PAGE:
DBS hikes 2022 inflation forecast for Philippines to 5.5%

MANILA, Philippines — DBS Bank Ltd. of Singapore raised its 2022 inflation forecast for the Philippines to 5.5 percent from the original target of five percent.

In a report, DBS economist Chua Han Teng said the Philippine inflation is still in an uncomfortable zone despite the slight dip to 6.3 percent in August from 6.4 percent in July.

“We are raising our 2022 average inflation forecast to 5.5 percent from five percent previously while keeping our 2023 projection unchanged at four percent,” Teng said.

Inflation averaged 4.9 percent from January to August, staying above the BSP’s two to four percent target range, despite easing for the first time in six months in August due to slower food and fuel price increases.

Teng said the headline rate remained well above the BSP’s two to four percent inflation target, and core inflation picked up for the eighth straight month to exceed four percent year-on-year in August.

“Second-round price effects are still set to feed through into the economy from another round of public jeepney fare increases that is due in September,” Teng said.

With the US Federal Reserve possibly keeping pace with aggressive rate hikes of 75 basis points, the economist said the peso remains vulnerable to weakness against the   dollar, which would pose imported inflation threats and partially negate some of the commodity price correction.

“The peso is the third worst performing currency in Asia so far this year, weakening by 11 percent versus the dollar,” Teng said.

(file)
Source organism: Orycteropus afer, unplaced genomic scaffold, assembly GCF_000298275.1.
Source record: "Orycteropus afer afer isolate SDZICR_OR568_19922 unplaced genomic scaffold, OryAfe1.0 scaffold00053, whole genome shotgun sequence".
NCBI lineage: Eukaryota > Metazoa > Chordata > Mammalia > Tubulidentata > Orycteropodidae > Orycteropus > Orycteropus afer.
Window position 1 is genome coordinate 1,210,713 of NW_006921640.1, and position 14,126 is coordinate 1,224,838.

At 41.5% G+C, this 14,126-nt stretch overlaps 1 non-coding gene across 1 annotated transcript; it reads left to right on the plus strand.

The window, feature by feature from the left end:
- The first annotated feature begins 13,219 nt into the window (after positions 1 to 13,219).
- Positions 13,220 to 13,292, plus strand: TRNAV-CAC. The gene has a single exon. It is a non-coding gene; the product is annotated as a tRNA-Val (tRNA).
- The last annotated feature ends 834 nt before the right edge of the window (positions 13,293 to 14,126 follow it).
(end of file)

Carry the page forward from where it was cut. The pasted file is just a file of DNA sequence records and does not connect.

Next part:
After weakening to an all-time low of 57.18 to $1 last Sept. 8, the local currency snapped its six-day losing streak and strengthened back to the 56 to $1 level after it gained 36 centavos to close at 56.82 last Friday.

Last Aug. 18, the   Monetary Board raised its inflation forecast to 5.4 instead of five percent for this year, but lowered its projections to four instead of 4.2 percent for 2023 and to 3.2 instead of 3.3 percent for 2024.

After starting its liftoff last May 19, the BSP has so far raised key policy rates by 175 basis points, including the huge 75-basis-point hike during a surprise off-cycle rate setting meeting last July 14, to curb rising inflationary pressures.

“The BSP is among the most hawkish in the region and is likely to remain so for the remainder of the year as it aims to bring inflation back to target,” Teng said.

BSP Governor Felipe Medalla earlier signaled that the central bank may moderate the tightening pace by delivering one or two 25-basis-point increase for the rest of the year, bringing the policy rate back to the pre-pandemic level of four percent.

Teng said the still elevated inflation figures in August support further interest rate hikes both in the Philippines and Thailand.

“A 50-basis-point hike still cannot be fully ruled out, especially given the fluid external environment and its potential upside spillovers onto Philippines’ inflation dynamics, coupled with quite negative real interest rate,” Teng said.